I/O came together by a series of random of events. Originating everywhere from the USA, Australia and Thailand, the members all met while attending school in Boston. Despite their geographical diversity, the group’s talents come together to form a cohesive and balanced final product. The elements of a post-rock group must work together in harmony and I/O’s music exhibits this well. Though they are a young group, ‘Saudade’ is a prime example of all the pieces fitting together.

The album opens with a trio of songs that serve as a spacious introduction to Saudade. Angelic synths build on 'Lakehouse' towards the second track 'Twins'. The delicate opening deceives the song’s next movement- a heavy hitting middle section that transitions between coursing guitars and heavy bass lines. The song returns to its quieted introduction before slipping into the not-so-coincidentally titled 'Input/Output'. This is the longest track on the album at just under ten minutes. No time is wasted throughout 'Input/Output', however. It is structured similar to 'Twins', but has a tendency to move in a more patient yet no less powerful manner.

What becomes apparent in the album’s opening series of songs is just how equitable I/O is as a group of musicians. There does not appear to be a so-called “lead guitarist.” Instead, Tyler Hicks and Teddy Murphy trade off lead guitar parts throughout the album. There are points where both guitarists play separate lead parts that intertwine to create an extraordinary progression, such as on the track 'Weather Fields'. Chatchon Srisomburananont’s fantastic, taut drumming sits perfectly amongst the group’s other elements. Most of all, I/O ensures that the bass, played by MacKenzie Tate, has a distinguished place in the mix as well. Auxiliary percussionist Sean Camargo was added to the group after Saudade was recorded, but his presence is sure to be welcome in the future.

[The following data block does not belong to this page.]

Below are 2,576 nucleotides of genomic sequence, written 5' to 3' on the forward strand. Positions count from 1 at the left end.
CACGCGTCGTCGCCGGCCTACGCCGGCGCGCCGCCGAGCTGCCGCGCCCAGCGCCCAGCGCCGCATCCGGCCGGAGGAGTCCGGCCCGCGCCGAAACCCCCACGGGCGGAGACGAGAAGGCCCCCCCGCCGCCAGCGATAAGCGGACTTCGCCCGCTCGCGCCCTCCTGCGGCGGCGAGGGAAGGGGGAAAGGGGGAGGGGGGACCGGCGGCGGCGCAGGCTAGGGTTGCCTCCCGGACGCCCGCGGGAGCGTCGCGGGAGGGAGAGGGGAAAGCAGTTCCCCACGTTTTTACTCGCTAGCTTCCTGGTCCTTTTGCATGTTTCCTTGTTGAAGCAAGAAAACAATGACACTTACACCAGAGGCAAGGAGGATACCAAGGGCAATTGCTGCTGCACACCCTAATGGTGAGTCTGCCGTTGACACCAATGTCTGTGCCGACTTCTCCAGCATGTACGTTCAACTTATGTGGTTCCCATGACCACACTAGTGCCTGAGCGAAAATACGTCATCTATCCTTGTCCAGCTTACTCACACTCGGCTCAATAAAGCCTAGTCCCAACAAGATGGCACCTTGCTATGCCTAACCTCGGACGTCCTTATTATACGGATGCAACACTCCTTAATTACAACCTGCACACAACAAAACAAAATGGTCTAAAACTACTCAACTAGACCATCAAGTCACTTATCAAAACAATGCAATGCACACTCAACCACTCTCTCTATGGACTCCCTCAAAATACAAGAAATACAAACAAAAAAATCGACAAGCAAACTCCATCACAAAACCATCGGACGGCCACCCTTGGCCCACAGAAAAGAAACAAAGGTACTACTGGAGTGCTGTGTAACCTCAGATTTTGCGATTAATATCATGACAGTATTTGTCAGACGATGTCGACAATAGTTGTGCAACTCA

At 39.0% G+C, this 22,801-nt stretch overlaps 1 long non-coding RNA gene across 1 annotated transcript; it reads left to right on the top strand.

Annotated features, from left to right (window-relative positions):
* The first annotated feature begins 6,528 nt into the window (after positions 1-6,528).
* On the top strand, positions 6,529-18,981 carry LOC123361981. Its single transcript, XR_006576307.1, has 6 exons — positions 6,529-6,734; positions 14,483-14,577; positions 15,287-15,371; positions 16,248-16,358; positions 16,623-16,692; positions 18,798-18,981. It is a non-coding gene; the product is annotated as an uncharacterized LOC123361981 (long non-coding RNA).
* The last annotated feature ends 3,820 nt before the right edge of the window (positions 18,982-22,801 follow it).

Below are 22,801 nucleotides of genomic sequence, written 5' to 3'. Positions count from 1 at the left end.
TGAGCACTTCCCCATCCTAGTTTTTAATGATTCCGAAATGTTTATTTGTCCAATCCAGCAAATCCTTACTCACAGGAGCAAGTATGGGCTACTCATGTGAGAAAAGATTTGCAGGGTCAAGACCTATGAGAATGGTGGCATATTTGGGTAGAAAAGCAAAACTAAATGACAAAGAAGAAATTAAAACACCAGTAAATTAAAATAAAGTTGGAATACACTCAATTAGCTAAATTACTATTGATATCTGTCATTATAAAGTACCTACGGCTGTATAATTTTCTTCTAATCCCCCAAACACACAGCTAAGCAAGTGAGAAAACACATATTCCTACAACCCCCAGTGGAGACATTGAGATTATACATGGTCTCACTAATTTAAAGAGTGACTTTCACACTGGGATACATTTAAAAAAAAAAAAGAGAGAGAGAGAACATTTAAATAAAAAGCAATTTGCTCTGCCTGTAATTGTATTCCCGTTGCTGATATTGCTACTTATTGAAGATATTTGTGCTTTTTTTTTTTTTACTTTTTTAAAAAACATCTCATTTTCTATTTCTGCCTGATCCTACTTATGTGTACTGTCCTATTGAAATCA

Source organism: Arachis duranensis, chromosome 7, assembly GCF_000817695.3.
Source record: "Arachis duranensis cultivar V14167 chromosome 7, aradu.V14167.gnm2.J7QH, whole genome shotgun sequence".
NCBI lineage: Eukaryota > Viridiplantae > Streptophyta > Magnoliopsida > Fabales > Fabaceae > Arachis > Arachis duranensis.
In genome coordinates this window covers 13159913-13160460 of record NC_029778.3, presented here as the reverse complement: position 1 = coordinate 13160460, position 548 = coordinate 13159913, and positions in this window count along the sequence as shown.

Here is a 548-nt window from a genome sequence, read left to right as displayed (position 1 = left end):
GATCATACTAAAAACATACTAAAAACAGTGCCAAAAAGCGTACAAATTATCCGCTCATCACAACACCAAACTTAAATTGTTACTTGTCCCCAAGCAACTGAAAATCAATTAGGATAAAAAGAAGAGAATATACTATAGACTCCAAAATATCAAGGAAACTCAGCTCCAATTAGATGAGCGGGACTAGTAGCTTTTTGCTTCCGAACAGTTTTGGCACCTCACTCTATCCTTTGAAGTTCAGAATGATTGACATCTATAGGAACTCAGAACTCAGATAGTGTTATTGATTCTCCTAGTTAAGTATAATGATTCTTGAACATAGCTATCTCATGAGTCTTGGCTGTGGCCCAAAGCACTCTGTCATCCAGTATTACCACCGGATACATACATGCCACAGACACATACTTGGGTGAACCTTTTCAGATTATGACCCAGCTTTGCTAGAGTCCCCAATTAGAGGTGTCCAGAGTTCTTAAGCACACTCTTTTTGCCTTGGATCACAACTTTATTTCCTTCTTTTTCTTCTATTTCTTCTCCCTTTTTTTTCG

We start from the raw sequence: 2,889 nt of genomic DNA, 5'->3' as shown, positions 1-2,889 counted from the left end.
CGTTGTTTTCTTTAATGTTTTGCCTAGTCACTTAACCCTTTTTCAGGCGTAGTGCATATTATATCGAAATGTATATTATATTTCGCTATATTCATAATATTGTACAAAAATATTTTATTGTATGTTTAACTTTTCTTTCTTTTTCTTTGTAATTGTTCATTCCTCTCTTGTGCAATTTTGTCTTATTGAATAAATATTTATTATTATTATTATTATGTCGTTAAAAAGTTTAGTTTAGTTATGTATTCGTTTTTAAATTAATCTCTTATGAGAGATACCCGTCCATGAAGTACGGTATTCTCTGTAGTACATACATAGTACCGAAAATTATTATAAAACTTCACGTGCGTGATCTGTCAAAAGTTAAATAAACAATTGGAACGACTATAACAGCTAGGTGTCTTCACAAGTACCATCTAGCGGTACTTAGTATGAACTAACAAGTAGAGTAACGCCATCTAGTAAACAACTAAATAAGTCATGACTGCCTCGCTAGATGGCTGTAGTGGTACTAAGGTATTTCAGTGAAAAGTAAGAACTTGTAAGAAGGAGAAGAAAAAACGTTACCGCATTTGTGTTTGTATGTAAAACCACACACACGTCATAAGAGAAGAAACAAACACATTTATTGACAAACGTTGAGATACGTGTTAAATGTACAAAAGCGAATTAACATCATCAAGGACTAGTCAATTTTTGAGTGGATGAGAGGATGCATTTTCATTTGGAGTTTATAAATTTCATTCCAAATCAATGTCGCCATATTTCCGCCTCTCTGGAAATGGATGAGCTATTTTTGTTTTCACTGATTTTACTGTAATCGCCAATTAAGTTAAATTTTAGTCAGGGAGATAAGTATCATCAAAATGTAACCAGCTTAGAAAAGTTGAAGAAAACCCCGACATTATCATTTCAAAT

The fourth track, 'Noise Floor' marks a shift in the album’s tone. 'Noise Floor' finds I/O changing gears from something similar to Explosions in the Sky to something more like Caspian. Although they list these groups as strong influences, they do not allow their influence to be overbearing. The vibes on 'Noise Floor' become the defining characteristic through the rest of the album. Complex, reverberating guitars sway above charging bass and flourishing drum progressions. What’s more, nearly every guitar progression is catchy and acts as a defining characteristic for each song.

For such a young group, I/O bring an extraordinary amount of talent and know-how to the ever-growing post-rock scene. Despite Saudade being their first album, the group manages to balance all the elements necessary to formulate an extraordinary, cohesive collection of songs. Whether it is the rain drenched streets of Boston or the vibrant geographical origins of the band’s members, everything about I/O’s Saudade works. Very well.

- By Willie Cross - Echoes And Dust

"Interview: I/O"

I/O, a five-piece instrumental band hailing from Boston, Massachusetts, released their debut album “Saudade” last February. The album reflects the different angles of the human experience — from the most heartwarming, inspiring sides to the more traumatic, abhorrent ones. We got in touch with them to learn their story, the inspiration behind their music and their plans for the future.

Before we start talking about your music, it would be nice to tell us a little bit about what you guys did before the band.

Nothing too exciting really. Most of us were either going to school or working pretty average jobs.

So how did the five of you end up together?